Curious about Blues for the Muse? Here Are the Opening Sonnets
BFTM is a story made of 202 sonnets. It begins in the Non-Catholic Cemetery (which used to be known as the Protestant Cemetery) in the Roman neighborhood called Testaccio. When Keats was buried there in February 1821, sheep and goats still grazed among the graves. But this is today . . .
The cemetery in Testaccio!
No sweeter place to lie when you are dead,
Though not to merely lie and rot; instead,
To live eternally where pomegranates grow,
And flowers in profusion—sun aglow
On lemon trees, cypress spires overhead.
Here Beauty’s Truth, as the poet said,
And all the marble nymphs carved long ago
Are watching still, like figures on an urn,
The graves arrayed like truffles in a box.
They sing the spirit in your bones’ debris.
Attend, and you who fear your end will learn
That it’s impossible to mourn the clock’s
Advance: It’s chiming immortality.
Immortality! Gracious! thought Tom Jerome,
That’s kinda highfalutin’ for a kid from Queens.
He wore a leather jacket and designer jeans,
And Ray-Bans for that famous Roman sun. His home
These days was Hollywood; he wore
Those Ray-Bans on the Sunset Strip at night,
A tad too old, it could be argued, for
Some comely starlet. Still, Jerome just might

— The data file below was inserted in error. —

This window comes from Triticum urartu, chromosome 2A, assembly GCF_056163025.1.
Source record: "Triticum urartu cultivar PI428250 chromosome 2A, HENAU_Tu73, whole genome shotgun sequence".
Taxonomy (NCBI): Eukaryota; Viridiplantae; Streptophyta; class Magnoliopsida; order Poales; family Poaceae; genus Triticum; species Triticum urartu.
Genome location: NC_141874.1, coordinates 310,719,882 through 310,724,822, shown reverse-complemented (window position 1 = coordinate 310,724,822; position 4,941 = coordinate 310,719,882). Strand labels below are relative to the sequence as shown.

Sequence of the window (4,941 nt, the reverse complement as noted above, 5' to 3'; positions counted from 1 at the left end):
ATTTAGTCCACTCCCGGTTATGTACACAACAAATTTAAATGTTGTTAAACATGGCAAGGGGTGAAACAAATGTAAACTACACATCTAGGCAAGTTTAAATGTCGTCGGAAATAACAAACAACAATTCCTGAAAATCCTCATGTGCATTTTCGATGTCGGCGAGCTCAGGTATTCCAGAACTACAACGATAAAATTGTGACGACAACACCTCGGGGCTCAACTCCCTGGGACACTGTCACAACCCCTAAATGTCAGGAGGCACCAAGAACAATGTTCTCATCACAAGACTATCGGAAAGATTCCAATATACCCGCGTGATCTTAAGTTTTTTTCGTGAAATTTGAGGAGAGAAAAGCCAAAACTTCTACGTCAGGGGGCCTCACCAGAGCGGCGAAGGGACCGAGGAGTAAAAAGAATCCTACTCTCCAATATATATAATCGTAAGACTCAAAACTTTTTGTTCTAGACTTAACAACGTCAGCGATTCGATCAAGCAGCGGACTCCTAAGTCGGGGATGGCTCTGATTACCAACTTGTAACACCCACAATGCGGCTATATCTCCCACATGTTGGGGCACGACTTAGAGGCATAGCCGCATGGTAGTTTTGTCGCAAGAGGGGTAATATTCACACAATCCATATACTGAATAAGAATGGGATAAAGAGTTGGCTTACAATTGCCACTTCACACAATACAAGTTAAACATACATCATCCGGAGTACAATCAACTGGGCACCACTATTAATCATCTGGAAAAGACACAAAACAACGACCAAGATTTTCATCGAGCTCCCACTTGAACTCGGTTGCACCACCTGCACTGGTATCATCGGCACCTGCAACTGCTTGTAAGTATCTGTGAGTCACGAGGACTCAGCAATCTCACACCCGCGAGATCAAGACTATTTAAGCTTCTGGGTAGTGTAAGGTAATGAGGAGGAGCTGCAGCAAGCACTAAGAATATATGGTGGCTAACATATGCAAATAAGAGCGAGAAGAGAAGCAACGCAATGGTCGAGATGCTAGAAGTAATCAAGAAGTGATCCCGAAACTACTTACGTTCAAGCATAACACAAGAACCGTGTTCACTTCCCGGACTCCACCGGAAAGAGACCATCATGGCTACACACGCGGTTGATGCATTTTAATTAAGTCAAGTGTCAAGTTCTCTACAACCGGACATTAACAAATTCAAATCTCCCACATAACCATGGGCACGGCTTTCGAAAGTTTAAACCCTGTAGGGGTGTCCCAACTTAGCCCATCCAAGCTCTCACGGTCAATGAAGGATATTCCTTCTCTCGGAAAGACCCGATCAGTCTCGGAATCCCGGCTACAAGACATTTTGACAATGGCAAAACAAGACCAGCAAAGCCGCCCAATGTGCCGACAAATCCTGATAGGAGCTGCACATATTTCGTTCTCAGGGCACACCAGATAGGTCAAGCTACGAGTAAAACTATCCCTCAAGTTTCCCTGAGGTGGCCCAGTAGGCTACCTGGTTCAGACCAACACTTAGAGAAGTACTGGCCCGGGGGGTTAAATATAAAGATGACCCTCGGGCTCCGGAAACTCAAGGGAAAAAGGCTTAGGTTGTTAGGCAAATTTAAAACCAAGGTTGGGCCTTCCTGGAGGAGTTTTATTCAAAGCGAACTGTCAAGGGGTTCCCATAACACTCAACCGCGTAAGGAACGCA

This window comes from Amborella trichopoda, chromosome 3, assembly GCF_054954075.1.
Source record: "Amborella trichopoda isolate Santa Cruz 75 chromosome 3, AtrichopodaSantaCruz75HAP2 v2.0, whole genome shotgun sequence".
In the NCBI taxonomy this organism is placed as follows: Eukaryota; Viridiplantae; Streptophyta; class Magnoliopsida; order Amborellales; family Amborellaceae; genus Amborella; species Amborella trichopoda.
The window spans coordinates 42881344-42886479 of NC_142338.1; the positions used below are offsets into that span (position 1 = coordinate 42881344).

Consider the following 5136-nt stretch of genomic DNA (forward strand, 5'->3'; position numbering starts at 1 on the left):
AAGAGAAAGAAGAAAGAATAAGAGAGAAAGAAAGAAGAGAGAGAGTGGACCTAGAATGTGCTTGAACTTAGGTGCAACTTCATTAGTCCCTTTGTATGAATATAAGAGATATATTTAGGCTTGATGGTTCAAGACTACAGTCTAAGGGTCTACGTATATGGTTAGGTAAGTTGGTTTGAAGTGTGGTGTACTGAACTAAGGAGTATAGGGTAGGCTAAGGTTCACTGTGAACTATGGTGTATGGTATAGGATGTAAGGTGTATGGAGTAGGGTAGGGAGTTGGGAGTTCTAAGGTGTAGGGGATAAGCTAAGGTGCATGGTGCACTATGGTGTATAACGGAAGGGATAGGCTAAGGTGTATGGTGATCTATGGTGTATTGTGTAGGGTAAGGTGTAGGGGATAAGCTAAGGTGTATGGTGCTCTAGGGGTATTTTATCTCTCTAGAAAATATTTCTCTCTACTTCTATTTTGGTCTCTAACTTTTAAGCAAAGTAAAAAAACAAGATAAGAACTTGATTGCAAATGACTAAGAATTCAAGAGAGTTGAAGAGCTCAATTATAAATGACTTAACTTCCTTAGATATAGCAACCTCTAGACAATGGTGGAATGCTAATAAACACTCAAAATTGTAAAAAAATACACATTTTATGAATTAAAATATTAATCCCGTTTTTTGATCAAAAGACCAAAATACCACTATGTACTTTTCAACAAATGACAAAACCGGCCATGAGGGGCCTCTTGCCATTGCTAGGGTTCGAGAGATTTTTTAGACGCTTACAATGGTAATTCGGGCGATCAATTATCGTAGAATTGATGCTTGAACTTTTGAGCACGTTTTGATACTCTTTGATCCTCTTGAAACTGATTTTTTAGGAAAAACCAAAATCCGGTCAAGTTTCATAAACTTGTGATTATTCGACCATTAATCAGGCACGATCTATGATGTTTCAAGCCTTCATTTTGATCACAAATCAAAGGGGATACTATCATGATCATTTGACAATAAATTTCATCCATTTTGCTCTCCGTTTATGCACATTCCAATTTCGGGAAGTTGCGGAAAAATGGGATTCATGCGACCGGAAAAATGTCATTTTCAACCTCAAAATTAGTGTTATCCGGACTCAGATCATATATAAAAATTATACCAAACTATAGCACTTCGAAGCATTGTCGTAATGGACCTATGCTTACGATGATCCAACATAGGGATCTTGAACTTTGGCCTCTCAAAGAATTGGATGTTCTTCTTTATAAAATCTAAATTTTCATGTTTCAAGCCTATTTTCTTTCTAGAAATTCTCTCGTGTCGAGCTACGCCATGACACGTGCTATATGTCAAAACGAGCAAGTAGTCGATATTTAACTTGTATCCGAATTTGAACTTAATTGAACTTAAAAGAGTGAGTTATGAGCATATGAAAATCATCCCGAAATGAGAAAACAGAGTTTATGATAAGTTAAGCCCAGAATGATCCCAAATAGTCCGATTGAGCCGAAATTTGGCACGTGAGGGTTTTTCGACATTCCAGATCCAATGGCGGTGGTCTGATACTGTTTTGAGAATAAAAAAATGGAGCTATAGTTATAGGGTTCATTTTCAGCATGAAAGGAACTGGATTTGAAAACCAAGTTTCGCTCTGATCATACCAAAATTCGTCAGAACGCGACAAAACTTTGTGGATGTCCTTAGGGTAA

Run into one who liked the whole gestalt:
The movie patter, poetry, the old-guy charm.
And if it worked for him, well, who could fault
Him his success? It surely did no harm
To her or him—or any girl and boy—
To share an evening’s fantasy, some scrap of joy.
Of course, that’s “Joy, whose hand is ever at his lips
Bidding adieu”: a scrap of sorrow from John Keats,
Who walked a winter on the Roman streets
Before the life fell from his fingertips.
Not only Joy, but Youth, Love, Life: each slips
Away. (The roll of my ex-wives completes
The list, Jerome would say.) A notion beats
The dark despair: If time, that chiseler, chips
Away our joys—indeed, leaves none intact—
Still, time makes precious, time gives savor, so
We revel in the rising ocean wave
Because it’s breaking, not despite the fact.
For this consoling thought, thought Tom Jerome, I owe
The kid, and went to tell him at his grave.
A helpful sign inside the gate advised:
Go left for Keats. But now, though near the boy,
Jerome turned right. His toiling heart apprised
Him of the burden of his strenuous joy.
He took his time, and climbed the terraced slope,
And found himself a bench on which he sat
And brooded sweetly on, but did not mope
About, his death. You wouldn’t have expected that:
He had a cemetery temperament,
The melancholy muse inside his head
That made of every moment some huge event
In this, The Life of Tom Jerome. He had no dread
Of anything but ordinariness.
And then he saw the woman in the azure dress.
Intrigued but not quite sold? I wouldn't usually plug Amazon, but if you follow this link and then click on the "Look inside" tag atop the photo of the cover, Amazon will show you the first 16 sonnets! That ought to be enough to earn us a verdict. https://www.amazon.com/Blues-Muse-Stephen-Altman/dp/1737444712/ref=tmm_pap_swatch_0?_encoding=UTF8&qid=1630440733&sr=8-1
The snapshot is one I took of the cemetery. For a look at the older part--il parte antica--where Keats is buried, check out this past Monday's post. https://www.bluesforthemuse.com/post/blues-for-the-muse-an-overlong-introduction